David Spratt: I think the sad truth is that Western governments’ view of the climate is largely delusional. They don’t understand the evidence. And in many cases they don’t understand that they don’t understand. Many climate scientists say that at 2oC, we’ll actually go over the dangerous tipping points. If, as many policy-makers are suggesting, we allow warming to 4o, we won’t recognize our planet: no rainforests, no ice sheets, most species dead. Scientist James Lovelock says once you get to 4o you’ll go up to 6o or 7o because you’ll lose the algae in the upper layer of the ocean which draws down carbon. The only parts of this planet that will be habitable for humans will be south of Melbourne and north of London.
Yang Ailun: In China there isn’t really a debate about whether the threshold should be 2o, 3o or 4o. The Government openly questions whether 2o should be the objective. It says that Chinese scientists haven’t looked into this scenario enough to say whether it is the right target. But the deeper reason is that if the world accepts the 2o objective, it means a very dramatic change to the way that we live. I think that the Government is concerned about limiting its economic growth.
David Spratt: The Intergovernmental Panel on Climate Change report last year said it could be reasonably expected that the ice-sheet on the Himalayas would be gone by the middle of this century. This will have devastating impacts on China, given that half the population live in the two main valleys that depend on glacial melt for water, particularly in the dry season. Is that understood and being talked about?
Our political process can’t get to grips with solving fundamental problems anymore. It’s about getting to the next election, the next news cycle
Yang Ailun: Yes. Greenpeace China has led three expeditions to the Himalayan region in the last two years. We were really shocked by what we saw. We took a picture with us that was taken 30 years ago: the ice there was simply gone. When we showed this to the Chinese people, they were really concerned. We have seen a very dramatic change in climate over the last two years. So across the country there’s a lot of talk now about environmental protection. For the last 20 years it’s very much been about economic development and growth. Government officials at different levels are the ones benefiting from our current development model. It’s a struggle to break this tie. But in order to stay in power, it’s in the interests of the Government to see that environmental damage is not just something that’s nice to talk about: it’s really threatening local development and, in some areas, starting to create social instability.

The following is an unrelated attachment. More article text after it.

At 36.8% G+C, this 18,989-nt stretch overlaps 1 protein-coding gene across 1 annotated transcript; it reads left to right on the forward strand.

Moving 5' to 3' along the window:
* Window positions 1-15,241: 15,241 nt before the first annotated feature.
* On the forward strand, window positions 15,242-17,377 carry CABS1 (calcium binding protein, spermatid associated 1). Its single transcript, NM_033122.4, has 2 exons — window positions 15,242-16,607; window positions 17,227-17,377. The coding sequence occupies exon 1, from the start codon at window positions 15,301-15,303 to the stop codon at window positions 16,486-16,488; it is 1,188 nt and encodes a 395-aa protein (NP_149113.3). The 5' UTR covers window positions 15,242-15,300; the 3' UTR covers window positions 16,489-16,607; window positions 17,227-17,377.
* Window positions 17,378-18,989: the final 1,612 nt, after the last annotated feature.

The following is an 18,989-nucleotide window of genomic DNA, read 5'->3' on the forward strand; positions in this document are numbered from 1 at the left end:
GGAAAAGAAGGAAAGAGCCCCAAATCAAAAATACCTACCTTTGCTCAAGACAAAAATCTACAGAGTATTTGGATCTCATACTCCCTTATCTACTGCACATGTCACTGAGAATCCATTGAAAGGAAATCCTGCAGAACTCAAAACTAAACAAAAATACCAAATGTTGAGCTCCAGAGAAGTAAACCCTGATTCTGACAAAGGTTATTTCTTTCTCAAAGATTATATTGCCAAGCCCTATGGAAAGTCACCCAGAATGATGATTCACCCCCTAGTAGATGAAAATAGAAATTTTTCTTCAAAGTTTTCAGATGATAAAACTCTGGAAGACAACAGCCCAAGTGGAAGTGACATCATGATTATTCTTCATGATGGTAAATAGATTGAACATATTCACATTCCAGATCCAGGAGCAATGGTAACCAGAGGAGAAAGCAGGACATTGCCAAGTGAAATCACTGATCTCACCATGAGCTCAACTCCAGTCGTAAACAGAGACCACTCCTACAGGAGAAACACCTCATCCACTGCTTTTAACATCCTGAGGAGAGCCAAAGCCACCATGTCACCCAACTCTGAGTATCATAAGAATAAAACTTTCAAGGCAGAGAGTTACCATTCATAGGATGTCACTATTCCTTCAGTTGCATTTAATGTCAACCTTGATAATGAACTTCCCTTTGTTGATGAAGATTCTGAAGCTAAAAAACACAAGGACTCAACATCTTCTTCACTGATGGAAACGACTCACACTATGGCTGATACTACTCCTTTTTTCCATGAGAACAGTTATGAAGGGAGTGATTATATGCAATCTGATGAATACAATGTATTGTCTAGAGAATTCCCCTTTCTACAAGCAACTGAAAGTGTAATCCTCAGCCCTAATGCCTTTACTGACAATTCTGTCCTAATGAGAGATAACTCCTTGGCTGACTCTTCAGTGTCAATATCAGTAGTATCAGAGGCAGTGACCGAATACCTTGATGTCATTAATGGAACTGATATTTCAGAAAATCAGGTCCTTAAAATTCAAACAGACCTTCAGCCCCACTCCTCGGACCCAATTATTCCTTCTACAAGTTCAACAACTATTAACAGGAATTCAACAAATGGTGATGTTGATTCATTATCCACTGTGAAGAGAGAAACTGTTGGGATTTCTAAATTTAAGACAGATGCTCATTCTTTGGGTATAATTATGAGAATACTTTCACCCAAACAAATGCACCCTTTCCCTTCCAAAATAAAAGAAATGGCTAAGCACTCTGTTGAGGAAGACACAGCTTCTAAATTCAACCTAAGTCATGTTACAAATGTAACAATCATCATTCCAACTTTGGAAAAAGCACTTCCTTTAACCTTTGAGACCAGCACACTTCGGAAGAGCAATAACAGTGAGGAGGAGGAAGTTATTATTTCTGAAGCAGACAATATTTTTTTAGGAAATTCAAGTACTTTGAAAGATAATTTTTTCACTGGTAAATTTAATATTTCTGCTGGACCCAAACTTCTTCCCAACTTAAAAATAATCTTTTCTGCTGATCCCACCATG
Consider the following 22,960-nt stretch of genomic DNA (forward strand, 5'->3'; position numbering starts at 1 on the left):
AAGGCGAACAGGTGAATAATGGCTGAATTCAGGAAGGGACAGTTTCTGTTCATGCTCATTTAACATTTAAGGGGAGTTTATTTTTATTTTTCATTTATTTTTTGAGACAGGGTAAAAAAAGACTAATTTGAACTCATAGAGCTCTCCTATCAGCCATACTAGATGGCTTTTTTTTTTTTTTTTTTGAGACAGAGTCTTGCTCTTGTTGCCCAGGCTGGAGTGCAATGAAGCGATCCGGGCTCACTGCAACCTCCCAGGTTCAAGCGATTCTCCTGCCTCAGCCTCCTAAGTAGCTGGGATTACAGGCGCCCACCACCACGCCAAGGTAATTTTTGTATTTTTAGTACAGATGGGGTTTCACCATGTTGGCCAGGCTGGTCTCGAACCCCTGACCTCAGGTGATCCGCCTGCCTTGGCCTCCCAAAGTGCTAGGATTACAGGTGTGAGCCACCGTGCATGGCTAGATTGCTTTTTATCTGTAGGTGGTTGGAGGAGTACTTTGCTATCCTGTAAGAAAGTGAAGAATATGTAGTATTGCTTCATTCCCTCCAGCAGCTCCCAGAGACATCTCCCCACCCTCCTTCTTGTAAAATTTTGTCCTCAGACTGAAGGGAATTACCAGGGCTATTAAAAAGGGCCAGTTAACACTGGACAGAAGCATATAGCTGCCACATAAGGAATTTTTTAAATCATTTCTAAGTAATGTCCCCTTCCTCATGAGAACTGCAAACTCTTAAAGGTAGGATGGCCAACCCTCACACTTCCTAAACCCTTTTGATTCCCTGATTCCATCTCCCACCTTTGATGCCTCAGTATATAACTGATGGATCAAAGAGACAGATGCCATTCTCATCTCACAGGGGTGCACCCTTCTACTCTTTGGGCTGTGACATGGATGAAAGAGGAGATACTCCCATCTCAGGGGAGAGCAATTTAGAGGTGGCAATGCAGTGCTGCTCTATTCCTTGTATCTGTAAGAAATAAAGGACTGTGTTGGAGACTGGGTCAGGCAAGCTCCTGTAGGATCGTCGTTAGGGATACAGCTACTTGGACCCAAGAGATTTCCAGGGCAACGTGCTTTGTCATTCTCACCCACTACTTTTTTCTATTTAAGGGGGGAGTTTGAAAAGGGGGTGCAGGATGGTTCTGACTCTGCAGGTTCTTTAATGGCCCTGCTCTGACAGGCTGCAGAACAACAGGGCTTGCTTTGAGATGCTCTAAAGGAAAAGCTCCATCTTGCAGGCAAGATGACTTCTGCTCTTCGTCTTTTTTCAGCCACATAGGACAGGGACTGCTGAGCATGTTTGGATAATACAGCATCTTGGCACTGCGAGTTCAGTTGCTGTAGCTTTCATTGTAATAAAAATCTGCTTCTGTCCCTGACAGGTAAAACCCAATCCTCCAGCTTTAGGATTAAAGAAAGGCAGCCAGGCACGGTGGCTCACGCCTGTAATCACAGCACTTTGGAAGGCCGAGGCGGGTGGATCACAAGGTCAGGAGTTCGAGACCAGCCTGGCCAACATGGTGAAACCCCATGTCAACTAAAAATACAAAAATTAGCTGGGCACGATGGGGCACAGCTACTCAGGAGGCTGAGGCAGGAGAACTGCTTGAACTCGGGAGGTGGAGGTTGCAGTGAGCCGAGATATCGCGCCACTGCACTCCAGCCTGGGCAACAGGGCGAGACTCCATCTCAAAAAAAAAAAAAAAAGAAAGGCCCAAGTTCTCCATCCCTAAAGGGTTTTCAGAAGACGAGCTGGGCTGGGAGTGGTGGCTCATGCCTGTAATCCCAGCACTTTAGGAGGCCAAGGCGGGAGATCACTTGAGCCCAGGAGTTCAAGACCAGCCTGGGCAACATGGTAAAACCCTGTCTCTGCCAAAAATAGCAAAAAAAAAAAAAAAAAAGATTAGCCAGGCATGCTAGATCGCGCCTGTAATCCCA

David Spratt: In English-speaking countries there’s an absolute belief in the unfettered role of the market, so politicians don’t get the right bureaucratic advice. We even have environment groups who say: ‘We will not suggest anything on climate unless we have an economic argument in our favour.’ So rather than the state going out and doing what is necessary [to fight climate change], there’s a fetish with carbon trading.
In addition, our political process can’t get to grips with solving fundamental problems anymore. It’s about getting to the next election, the next news cycle. If there’s a deep-seated problem, it’s about solving 10 per cent of it, putting it off or blaming the Opposition. We’ve seen it in the (UK) Stern Report and the (Australian) Garnaut Report where both said: ‘Here’s the science. It’s really severe. Here’s what we should do but that’s too economically difficult, so let’s do something that’s really weak and won’t work.’ And that contradiction is accepted. It’s as if these people have had a lobotomy.
Yang Ailun: That whole pragmatism about economic development you’ve just described – the Chinese Government is exactly like that. But added to this is the fear China might not get an equitable deal. So there is the feeling that first of all China needs to develop its capacity to protect its own people – striking the best balance between development and climate protection for China itself. But this is a very selfish point of view.
David Spratt: I suspect in the cases of China and India, those Governments are saying: ‘If we develop really quickly and build those coal-fired power stations now, we can pull our people out of poverty before the carbon issue gets really, really serious.’ So it’s an attempt to jump on the train while it’s still at the station.
Yang Ailun: The Chinese Government has actually introduced some very progressive policies. It has announced that by the year 2020, it wants 15 per cent of energy from renewables. But China depends way too much on coal – 70 per cent. There’s a huge demand for energy, and the newly installed capacity of coal-fired plants is scary. These things are going to emit CO2 for the next 30 years.
David Spratt: A trial run is not an option. This is like war. You’ve got to do enough at once to win or you’re dead. And that is not understood sufficiently. With life and death problems, not being honest with people is in itself a death sentence. We need an honest public conversation. If we had one, that would be the first sign that we’re on the right track.
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